“Media and reconciliation” is a Truth and Reconciliation Commission call to journalist’s action

The TRC report urges Canadian journalism programs and media schools to “require education for all students on the history of Aboriginal peoples.”

ITK’s Natan Obed scolds reporters

Prime Minister Justin Trudeau looks on as Natan Obed, President of the ITK, speaks during a press conference in Iqaluit, Nunavut “…Questions moved to the SNC-Lavalin affair, which has been dominating the news cycle in Ottawa for the last month. The shift in focus, away from human rights abuses experienced by Inuit, prompted Obed to scold reporters and remind media of its role in reconciliation.
Full transcript of his comments below:
“I think something that the media should reflect on is that throughout all of this, there has always been more important stories. And the stories of human rights abuses to Inuit. Every time there is something that happens, such as an apology today, there are other stories in the world.
But the fact that media passed right by the people whose human rights abuses were not told by the media for decades to other stories of the day is still a reflection on the work that needs to happen in reconciliation. The Inuit who were apologized today matter. This story matters. It is a Canadian story.
And I recognize that there are other media stories that matter as well. But I do hope in the future there can be more respect given to the place and time and the people who deserve to have their story told. And the media have a strong role to play to tell it.”
Obed is president of Inuit Tapiriit Kanatami, a national non-profit organization that represents 53 communities in the north.
“Media and reconciliation” is a subsection in the Truth and Reconciliation Commission’s calls to action. The TRC report urges Canadian journalism programs and media schools to “require education for all students on the history of Aboriginal peoples.”….”
https://www.huffingtonpost.ca/2019/03/08/natan-obed-media-snc-lavalin_a_23688192/

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“Everyone is waking up”: Tanya Tagaq on fighting for justice and singing for Björk

“….Protest music has found an avant-garde champion in the formidable grunts and howls of Inuk throat singer Tanya Tagaq. April Clare Welsh finds out how the First Nations activist and Björk collaborator is using her platform to shine a light on Canada’s dark history […]Tagaq believes that online activism like the virtual mob that flocked to Standing Rock has become “absolutely crucial” in the global fight for Indigenous rights. “Indigenous people have been fighting for the planet for a very, very long time,” she says, “but everyone is waking up to it now. You see these elders engaging in peaceful protests and getting pepper-sprayed by billionaire companies that just want more money – in 2016 that’s just unacceptable. Too many people are awake to accept that behaviour.”[…] Tagaq herself is a survivor of Canada’s notorious Residential School System, a forced assimilation programme which operated from the late 19th century right until 1996, taking Indigenous children away from their communities and placing them in boarding schools around the country. Around 6,000 students died during the residential schools’ existence, and sexual and physical abuse was endemic – though Tagaq emphasises that she doesn’t carry personal pain from her time at high school: “I wouldn’t want to take anything away from the people who suffered the massive indignities themselves.”….”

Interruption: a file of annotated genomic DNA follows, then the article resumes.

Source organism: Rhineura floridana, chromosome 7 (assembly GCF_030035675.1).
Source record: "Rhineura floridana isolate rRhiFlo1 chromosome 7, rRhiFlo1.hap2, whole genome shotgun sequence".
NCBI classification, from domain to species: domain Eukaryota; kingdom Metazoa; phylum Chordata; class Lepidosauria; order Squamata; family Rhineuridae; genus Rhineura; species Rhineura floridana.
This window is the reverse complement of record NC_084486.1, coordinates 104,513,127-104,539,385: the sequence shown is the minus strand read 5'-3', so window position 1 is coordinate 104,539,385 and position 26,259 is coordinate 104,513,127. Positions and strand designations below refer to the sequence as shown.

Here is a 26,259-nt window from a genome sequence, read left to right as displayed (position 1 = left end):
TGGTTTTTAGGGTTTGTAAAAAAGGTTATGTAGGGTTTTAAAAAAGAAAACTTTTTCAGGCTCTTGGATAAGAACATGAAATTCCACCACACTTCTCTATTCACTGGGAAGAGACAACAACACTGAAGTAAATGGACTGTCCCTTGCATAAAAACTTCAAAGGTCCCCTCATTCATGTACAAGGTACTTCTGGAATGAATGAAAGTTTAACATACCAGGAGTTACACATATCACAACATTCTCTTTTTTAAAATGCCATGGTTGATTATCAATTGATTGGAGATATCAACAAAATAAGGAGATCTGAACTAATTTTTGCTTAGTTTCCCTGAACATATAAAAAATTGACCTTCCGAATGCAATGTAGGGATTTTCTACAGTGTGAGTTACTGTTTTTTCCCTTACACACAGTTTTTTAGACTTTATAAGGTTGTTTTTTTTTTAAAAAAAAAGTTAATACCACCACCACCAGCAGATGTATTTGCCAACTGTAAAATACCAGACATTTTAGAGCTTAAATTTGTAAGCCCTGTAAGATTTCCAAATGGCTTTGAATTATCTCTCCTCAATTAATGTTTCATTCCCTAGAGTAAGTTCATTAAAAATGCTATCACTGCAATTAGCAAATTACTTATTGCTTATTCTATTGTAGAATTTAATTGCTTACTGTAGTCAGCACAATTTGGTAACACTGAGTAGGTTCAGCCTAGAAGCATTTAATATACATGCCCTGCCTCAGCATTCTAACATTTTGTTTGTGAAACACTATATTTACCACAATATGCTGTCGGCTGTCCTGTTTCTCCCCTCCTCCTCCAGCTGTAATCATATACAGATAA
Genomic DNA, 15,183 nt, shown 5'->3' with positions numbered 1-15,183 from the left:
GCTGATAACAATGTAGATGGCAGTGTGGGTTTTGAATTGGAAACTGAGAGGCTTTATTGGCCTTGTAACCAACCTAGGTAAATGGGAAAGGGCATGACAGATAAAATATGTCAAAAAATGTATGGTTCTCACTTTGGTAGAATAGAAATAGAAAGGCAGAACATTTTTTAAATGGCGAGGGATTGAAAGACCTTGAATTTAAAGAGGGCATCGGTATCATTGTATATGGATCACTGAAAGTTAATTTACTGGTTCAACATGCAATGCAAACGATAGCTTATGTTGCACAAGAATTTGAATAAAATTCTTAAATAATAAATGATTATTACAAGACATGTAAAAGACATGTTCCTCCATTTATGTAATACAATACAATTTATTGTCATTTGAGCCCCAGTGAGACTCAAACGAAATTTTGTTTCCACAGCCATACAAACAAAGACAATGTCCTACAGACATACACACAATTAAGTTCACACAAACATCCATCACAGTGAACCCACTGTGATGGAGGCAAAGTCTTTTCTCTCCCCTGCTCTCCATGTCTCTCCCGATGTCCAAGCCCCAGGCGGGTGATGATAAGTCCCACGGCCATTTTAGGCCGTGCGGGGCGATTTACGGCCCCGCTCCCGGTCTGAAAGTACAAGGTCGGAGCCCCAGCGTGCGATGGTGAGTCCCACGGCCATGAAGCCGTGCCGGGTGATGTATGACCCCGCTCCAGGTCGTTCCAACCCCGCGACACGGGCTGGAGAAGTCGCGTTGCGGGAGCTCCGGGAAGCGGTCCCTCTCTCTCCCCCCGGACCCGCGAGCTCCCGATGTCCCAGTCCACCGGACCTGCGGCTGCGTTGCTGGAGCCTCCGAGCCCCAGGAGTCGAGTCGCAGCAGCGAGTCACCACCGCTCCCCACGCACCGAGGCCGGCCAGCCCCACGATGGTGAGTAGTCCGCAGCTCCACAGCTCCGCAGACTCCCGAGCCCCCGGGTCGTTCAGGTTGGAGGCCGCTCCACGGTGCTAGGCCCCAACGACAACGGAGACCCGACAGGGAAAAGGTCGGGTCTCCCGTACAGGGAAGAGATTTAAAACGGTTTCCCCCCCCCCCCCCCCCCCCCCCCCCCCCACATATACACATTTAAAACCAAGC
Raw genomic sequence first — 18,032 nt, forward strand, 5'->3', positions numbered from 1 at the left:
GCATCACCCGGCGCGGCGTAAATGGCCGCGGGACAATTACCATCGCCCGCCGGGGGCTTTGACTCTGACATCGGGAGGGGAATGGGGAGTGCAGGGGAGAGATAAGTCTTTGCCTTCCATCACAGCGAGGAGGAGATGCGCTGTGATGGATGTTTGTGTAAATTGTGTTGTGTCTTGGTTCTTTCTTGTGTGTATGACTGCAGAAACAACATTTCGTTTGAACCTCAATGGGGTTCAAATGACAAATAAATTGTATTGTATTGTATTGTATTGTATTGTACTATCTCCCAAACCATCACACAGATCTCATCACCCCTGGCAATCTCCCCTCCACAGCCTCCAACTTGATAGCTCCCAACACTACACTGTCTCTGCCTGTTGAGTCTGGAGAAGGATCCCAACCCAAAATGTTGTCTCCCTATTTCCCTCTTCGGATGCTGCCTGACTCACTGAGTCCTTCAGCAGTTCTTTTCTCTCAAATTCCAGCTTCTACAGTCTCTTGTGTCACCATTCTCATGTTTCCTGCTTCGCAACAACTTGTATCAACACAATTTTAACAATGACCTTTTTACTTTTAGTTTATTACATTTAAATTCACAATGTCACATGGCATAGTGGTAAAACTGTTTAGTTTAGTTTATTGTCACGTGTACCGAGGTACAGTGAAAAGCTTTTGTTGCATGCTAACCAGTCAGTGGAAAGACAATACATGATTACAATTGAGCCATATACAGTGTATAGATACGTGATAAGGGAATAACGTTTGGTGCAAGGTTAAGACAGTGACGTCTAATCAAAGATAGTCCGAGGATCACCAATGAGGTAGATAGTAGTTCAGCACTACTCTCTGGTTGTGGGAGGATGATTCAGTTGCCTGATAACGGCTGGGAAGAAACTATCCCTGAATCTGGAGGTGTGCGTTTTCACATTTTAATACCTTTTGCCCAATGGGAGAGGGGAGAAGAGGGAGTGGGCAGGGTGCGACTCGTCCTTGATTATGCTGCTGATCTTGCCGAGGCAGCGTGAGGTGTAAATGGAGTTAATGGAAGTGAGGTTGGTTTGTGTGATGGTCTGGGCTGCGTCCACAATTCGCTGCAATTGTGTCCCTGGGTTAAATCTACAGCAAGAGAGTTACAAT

Tanya Tagaq – Retribution

Tanya Tagaq “Uja” and “Umingmak” (live) — Polaris Music Prize 2014

#Inuktitut #Radio #JOBS in #KUUJUAQ #Nunavik #Quebec

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Inuktitut JOB OPPORTUNITIES- IN KUUJUAQ, Nunavik, Quebec: Taqramiut Nipinqat Inc. the Inuit Radio and Television Company of Nunavik, “… invites interested and motivated persons to apply for the positions of Radio Producers (2 positions) for our radio production center in Kuujjuaq.